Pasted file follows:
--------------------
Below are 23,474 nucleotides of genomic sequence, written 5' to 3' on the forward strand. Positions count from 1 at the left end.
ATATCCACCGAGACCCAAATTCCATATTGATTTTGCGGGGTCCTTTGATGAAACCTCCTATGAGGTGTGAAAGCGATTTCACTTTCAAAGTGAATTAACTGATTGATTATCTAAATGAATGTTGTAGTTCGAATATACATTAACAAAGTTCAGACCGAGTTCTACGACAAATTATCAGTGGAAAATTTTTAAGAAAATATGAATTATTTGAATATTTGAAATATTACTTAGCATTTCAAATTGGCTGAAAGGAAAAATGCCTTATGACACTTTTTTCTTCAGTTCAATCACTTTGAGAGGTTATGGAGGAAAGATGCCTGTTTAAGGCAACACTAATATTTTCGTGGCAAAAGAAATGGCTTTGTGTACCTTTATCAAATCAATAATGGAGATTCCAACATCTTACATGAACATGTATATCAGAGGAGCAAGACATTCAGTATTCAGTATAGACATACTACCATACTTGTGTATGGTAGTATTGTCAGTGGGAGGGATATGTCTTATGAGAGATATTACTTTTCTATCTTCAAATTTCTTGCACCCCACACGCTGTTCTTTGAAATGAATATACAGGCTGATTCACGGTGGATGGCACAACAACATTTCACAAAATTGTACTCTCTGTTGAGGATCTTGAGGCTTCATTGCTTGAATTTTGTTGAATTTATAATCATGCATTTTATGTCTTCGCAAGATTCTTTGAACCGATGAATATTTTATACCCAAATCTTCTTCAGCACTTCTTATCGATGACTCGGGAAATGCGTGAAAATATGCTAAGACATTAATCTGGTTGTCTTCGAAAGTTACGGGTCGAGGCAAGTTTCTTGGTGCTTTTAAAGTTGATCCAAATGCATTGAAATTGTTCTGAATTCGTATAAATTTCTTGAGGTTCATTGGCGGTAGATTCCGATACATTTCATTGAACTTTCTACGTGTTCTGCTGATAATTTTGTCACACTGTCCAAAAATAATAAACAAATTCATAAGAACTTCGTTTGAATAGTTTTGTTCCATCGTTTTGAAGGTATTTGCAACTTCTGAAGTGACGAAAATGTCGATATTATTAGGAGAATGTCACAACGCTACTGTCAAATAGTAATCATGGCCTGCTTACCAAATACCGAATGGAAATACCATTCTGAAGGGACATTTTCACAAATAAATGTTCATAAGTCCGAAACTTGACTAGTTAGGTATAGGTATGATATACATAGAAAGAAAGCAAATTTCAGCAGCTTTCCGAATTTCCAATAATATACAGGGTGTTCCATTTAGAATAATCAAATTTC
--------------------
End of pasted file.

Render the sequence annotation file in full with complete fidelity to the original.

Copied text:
Below are 23,474 nucleotides of genomic sequence, written 5' to 3' on the forward strand. Positions count from 1 at the left end.
ATATCCACCGAGACCCAAATTCCATATTGATTTTGCGGGGTCCTTTGATGAAACCTCCTATGAGGTGTGAAAGCGATTTCACTTTCAAAGTGAATTAACTGATTGATTATCTAAATGAATGTTGTAGTTCGAATATACATTAACAAAGTTCAGACCGAGTTCTACGACAAATTATCAGTGGAAAATTTTTAAGAAAATATGAATTATTTGAATATTTGAAATATTACTTAGCATTTCAAATTGGCTGAAAGGAAAAATGCCTTATGACACTTTTTTCTTCAGTTCAATCACTTTGAGAGGTTATGGAGGAAAGATGCCTGTTTAAGGCAACACTAATATTTTCGTGGCAAAAGAAATGGCTTTGTGTACCTTTATCAAATCAATAATGGAGATTCCAACATCTTACATGAACATGTATATCAGAGGAGCAAGACATTCAGTATTCAGTATAGACATACTACCATACTTGTGTATGGTAGTATTGTCAGTGGGAGGGATATGTCTTATGAGAGATATTACTTTTCTATCTTCAAATTTCTTGCACCCCACACGCTGTTCTTTGAAATGAATATACAGGCTGATTCACGGTGGATGGCACAACAACATTTCACAAAATTGTACTCTCTGTTGAGGATCTTGAGGCTTCATTGCTTGAATTTTGTTGAATTTATAATCATGCATTTTATGTCTTCGCAAGATTCTTTGAACCGATGAATATTTTATACCCAAATCTTCTTCAGCACTTCTTATCGATGACTCGGGAAATGCGTGAAAATATGCTAAGACATTAATCTGGTTGTCTTCGAAAGTTACGGGTCGAGGCAAGTTTCTTGGTGCTTTTAAAGTTGATCCAAATGCATTGAAATTGTTCTGAATTCGTATAAATTTCTTGAGGTTCATTGGCGGTAGATTCCGATACATTTCATTGAACTTTCTACGTGTTCTGCTGATAATTTTGTCACACTGTCCAAAAATAATAAACAAATTCATAAGAACTTCGTTTGAATAGTTTTGTTCCATCGTTTTGAAGGTATTTGCAACTTCTGAAGTGACGAAAATGTCGATATTATTAGGAGAATGTCACAACGCTACTGTCAAATAGTAATCATGGCCTGCTTACCAAATACCGAATGGAAATACCATTCTGAAGGGACATTTTCACAAATAAATGTTCATAAGTCCGAAACTTGACTAGTTAGGTATAGGTATGATATACATAGAAAGAAAGCAAATTTCAGCAGCTTTCCGAATTTCCAATAATATACAGGGTGTTCCATTTAGAATAATCAAATTTC